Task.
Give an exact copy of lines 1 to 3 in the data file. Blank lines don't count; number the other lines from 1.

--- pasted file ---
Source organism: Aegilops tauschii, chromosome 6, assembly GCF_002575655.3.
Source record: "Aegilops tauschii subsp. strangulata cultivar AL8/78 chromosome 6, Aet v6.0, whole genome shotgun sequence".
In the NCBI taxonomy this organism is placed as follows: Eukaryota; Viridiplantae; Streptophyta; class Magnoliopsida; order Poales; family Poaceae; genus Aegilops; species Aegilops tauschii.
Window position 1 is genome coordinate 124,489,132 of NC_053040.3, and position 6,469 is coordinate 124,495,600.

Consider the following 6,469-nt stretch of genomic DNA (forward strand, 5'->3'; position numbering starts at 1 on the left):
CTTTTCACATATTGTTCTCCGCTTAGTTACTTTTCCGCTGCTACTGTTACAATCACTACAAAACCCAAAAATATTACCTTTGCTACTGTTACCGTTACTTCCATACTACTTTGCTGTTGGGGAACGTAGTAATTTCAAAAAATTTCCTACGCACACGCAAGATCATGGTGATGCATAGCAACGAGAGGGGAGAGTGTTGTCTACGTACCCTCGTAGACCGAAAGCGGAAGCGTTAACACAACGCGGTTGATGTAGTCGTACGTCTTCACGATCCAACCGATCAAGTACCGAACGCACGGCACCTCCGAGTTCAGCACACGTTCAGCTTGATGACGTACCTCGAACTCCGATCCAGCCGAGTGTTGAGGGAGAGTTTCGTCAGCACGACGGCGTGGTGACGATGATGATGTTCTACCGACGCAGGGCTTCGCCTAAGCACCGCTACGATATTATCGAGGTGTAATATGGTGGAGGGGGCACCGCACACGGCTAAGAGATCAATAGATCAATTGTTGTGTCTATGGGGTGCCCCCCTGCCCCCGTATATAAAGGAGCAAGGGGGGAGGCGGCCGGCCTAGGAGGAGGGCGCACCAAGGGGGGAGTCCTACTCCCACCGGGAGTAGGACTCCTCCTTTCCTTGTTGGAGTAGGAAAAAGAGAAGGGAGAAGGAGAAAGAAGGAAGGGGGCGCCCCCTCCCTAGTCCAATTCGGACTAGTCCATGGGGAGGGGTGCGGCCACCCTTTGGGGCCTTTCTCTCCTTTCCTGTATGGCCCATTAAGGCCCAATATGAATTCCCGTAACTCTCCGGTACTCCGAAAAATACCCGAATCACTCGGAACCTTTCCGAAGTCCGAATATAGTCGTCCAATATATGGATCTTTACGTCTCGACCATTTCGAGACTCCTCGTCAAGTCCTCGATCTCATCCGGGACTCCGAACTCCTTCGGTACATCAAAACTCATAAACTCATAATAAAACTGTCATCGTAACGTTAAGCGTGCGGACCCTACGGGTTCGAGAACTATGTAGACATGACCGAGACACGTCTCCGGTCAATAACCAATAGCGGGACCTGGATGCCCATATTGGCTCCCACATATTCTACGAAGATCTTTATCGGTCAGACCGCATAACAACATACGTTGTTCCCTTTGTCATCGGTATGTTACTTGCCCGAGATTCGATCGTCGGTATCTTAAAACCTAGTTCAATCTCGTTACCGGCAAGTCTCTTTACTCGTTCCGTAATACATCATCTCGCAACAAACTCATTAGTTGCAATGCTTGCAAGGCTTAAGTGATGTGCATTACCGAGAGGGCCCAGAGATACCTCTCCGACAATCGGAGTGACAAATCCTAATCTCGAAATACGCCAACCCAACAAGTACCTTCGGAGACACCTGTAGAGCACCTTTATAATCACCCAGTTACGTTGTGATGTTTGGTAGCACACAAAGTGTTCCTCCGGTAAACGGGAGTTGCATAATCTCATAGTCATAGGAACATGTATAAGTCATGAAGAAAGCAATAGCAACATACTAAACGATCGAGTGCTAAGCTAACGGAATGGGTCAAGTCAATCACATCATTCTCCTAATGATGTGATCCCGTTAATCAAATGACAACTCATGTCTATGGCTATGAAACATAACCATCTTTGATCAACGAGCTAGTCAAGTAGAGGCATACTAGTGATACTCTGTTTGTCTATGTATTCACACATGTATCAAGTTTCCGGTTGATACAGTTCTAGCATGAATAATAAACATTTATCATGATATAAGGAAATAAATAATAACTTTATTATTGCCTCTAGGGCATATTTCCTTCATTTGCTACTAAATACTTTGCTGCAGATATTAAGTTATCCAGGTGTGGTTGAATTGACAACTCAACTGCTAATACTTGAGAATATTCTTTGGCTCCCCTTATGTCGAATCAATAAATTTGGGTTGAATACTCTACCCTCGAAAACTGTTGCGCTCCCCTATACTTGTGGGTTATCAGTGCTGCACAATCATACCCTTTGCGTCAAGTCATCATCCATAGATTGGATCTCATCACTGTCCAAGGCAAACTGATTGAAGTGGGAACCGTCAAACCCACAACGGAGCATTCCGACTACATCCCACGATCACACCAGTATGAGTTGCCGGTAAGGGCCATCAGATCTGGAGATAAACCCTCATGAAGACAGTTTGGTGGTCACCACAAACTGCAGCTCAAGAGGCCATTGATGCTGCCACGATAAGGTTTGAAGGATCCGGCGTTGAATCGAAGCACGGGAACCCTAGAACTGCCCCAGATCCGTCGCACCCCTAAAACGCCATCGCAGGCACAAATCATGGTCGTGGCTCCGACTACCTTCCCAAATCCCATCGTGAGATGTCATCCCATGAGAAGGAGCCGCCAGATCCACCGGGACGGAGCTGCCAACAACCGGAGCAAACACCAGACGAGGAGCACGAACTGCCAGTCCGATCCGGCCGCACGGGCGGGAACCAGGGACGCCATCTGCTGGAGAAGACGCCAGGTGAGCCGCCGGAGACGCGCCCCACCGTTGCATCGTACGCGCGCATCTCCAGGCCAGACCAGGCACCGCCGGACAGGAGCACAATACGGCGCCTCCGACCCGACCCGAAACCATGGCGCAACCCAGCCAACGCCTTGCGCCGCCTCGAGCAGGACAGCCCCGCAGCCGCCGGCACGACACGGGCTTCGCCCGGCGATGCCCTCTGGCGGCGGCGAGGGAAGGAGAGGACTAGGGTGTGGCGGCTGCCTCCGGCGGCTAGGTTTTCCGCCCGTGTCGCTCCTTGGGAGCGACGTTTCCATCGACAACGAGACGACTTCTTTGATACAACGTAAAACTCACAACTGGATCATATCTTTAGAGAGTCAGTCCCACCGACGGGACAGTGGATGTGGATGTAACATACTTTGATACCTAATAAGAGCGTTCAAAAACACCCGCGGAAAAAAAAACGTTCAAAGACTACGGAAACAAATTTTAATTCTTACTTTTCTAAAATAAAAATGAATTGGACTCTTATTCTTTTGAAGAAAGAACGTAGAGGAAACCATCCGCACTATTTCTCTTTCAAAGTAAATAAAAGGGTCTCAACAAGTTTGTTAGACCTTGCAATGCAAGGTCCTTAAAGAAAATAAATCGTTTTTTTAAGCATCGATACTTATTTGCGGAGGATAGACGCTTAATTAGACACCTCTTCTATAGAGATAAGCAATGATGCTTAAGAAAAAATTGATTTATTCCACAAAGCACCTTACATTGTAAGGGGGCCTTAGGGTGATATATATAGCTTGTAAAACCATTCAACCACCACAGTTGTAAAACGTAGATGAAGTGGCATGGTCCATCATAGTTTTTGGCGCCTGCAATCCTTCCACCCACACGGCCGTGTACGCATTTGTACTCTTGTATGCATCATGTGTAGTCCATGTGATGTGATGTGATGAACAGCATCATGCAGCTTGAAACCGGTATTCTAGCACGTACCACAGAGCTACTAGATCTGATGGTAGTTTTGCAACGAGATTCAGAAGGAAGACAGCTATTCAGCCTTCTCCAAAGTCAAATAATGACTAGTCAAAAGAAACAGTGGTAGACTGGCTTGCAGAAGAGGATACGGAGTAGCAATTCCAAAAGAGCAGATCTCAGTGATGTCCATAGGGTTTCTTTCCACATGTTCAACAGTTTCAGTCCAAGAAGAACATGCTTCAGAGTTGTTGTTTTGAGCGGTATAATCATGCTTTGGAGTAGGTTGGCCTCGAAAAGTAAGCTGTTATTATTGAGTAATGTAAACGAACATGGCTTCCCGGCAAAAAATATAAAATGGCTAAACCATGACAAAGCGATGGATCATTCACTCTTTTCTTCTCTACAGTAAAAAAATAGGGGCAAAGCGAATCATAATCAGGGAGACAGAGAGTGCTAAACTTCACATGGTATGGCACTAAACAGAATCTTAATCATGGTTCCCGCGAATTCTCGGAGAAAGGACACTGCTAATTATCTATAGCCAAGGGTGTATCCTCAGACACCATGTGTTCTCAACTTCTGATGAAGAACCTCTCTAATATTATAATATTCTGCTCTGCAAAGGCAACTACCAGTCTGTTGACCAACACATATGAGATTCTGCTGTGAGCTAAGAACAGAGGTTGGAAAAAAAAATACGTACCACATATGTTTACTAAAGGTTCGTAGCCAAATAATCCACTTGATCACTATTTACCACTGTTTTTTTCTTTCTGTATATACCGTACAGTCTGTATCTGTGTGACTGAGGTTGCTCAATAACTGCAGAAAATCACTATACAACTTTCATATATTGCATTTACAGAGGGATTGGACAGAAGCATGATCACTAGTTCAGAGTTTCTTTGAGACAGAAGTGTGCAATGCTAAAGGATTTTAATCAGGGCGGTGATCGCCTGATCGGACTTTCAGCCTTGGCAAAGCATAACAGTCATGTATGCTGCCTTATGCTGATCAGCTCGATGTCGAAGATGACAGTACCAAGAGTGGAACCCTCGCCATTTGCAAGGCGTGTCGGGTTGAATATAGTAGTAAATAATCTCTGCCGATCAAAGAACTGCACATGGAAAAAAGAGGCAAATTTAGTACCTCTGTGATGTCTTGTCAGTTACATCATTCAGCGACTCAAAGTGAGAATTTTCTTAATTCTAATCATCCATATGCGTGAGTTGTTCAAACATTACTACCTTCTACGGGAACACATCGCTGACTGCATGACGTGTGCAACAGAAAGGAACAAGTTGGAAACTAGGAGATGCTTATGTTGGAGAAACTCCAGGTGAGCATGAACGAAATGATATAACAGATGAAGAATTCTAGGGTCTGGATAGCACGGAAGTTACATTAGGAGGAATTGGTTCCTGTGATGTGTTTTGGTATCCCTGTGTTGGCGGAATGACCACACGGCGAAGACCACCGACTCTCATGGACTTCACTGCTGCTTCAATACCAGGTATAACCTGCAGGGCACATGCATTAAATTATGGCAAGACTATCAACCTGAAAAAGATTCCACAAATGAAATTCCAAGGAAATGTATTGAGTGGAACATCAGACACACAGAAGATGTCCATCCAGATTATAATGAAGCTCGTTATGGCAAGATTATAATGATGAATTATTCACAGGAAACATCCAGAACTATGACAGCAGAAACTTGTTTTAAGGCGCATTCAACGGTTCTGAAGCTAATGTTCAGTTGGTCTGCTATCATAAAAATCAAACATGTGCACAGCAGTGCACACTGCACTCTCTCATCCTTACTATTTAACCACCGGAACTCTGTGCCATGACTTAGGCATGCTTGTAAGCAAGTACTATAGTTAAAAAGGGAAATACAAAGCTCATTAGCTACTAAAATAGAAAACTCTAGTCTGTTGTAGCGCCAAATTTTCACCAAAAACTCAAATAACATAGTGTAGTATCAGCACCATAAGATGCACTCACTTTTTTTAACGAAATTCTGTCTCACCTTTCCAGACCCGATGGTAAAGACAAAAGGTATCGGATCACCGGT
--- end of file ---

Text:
Source organism: Aegilops tauschii, chromosome 6, assembly GCF_002575655.3.
Source record: "Aegilops tauschii subsp. strangulata cultivar AL8/78 chromosome 6, Aet v6.0, whole genome shotgun sequence".
In the NCBI taxonomy this organism is placed as follows: Eukaryota; Viridiplantae; Streptophyta; class Magnoliopsida; order Poales; family Poaceae; genus Aegilops; species Aegilops tauschii.